Matrix Structure? 3 good reasons NOT to!







If you are working in a large company today, chances are the matrix structure is not alien to you.

Most large firms swear by it and are split along brand, product or vertical lines with the underlying functional organization underneath it. This sounds very sensible as different teams are geared towards a common goal. However if you are a smaller firm trying to compete in the same markets, the matrix may not be for you. This is why I think so.

  1. It takes too long to get things done as consensus needs to be reached

Multiple teams need to agree on a common goal so this could take a while to materialize. Meanwhile the opportunity may have shifted. So if you don’t have a dominant position in the market and a stranglehold on your customers, you may not afford the waiting and internal delays in decision making and market actions. This could frustrate some of your top performers who may feel bogged down by not being able to ‘just do it’! I frequently see this when talking to senior candidates from matrix organizations as its always to tough to figure as to actually ‘whodunit’!

  1. People are often confused about who is responsible and accountable

Divided responsibility and accountability are often a result leading to no one standing up to be counted. In case of a failure, its tough to assign blame and in the case of success, everyone takes the credit. This can lead to internal turf wars and blame games. Rewards and reprimands are tough to pin down at employee appraisals. Reporting hierarchies are blurred too. While it’s a more democratic setup, the organizations DNA and reward structure must be equally aligned to it and most younger organizations cant afford this..

  1. It is expensive to maintain all the bureaucracy to manage it

As functional lines blur into a focus around a brand, product or vertical, someone has to keep score not just at those levels but also in functional terms viz. sales, delivery, support teams and individuals assigned from these to the different brand or product line. Sales people on the field, for instance, handling a territory, have to cater to multiple targets across products for that geography rather than just overall revenue numbers. If Product A’s target for that region falls short while Product B’s exceeds it, its not good enough even if you have met your overall numbers. It adds to the training and mentoring needs so that the average front-end sales person knows each of these products he carries well enough to sell. Accounting for overlay targets also needs some back office resources!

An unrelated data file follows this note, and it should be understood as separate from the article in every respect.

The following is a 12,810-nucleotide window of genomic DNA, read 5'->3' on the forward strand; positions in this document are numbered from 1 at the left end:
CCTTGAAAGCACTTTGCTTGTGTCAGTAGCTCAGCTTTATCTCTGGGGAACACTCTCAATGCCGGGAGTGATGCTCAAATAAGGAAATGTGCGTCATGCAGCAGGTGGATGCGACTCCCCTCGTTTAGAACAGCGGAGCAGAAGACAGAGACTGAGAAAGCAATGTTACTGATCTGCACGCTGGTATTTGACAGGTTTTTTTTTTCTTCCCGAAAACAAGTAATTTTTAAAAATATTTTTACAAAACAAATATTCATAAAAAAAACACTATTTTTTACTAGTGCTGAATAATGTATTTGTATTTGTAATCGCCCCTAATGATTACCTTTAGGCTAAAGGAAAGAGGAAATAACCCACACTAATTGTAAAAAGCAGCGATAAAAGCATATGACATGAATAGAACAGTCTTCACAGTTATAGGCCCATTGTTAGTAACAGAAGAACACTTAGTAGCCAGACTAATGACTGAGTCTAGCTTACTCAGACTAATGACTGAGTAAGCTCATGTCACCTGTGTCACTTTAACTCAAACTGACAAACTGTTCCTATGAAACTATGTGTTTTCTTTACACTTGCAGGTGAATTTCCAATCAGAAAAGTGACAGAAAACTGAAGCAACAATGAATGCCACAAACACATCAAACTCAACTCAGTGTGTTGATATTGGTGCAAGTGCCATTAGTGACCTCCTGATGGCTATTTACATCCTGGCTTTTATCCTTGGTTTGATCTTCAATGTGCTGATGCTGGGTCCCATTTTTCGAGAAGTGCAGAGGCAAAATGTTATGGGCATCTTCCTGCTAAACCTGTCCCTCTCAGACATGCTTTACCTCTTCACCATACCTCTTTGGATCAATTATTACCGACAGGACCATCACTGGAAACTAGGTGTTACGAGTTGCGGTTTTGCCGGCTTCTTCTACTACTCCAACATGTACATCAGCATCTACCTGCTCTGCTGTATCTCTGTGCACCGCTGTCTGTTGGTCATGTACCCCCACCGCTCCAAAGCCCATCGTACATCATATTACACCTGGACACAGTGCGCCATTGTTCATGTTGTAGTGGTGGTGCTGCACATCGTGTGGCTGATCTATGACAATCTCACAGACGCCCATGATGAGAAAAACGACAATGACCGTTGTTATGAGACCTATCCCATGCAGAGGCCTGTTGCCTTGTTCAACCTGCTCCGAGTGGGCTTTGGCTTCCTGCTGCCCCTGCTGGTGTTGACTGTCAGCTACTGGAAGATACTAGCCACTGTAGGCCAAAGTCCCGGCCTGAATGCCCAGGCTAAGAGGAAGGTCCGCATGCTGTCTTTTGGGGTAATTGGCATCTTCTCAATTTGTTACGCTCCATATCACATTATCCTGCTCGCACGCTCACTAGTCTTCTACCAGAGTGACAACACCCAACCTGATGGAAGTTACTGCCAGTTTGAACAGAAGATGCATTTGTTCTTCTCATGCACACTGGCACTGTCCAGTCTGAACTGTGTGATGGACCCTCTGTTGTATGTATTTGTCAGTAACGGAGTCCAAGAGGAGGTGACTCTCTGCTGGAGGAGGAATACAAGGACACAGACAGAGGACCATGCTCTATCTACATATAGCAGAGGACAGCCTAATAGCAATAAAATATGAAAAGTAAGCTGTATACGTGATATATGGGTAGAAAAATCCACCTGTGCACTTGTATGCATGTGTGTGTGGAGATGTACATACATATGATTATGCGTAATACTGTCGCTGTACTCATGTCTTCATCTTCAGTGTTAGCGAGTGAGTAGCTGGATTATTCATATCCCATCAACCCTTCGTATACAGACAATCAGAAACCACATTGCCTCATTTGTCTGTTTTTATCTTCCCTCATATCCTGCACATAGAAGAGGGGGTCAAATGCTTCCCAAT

This blog can and should raise some nods and some hackles as a matrix structure is not all bad as it might appear from the flow so far. It all depends where you are as an organization. So it’s more just a word of caution for smaller, agile, newer companies who are competing with the 800 pound gorillas in their markets to not jump on the matrix bandwagon too early in the game. While it may be seductive and keeping up with the Joneses, it might actually slow you down in the market and increase your management costs, neither of which you might be able to afford at this stage.

I welcome your views, good or bad, here and your own experiences in being part of such an organization now or in the past as all of us can be learn from it.


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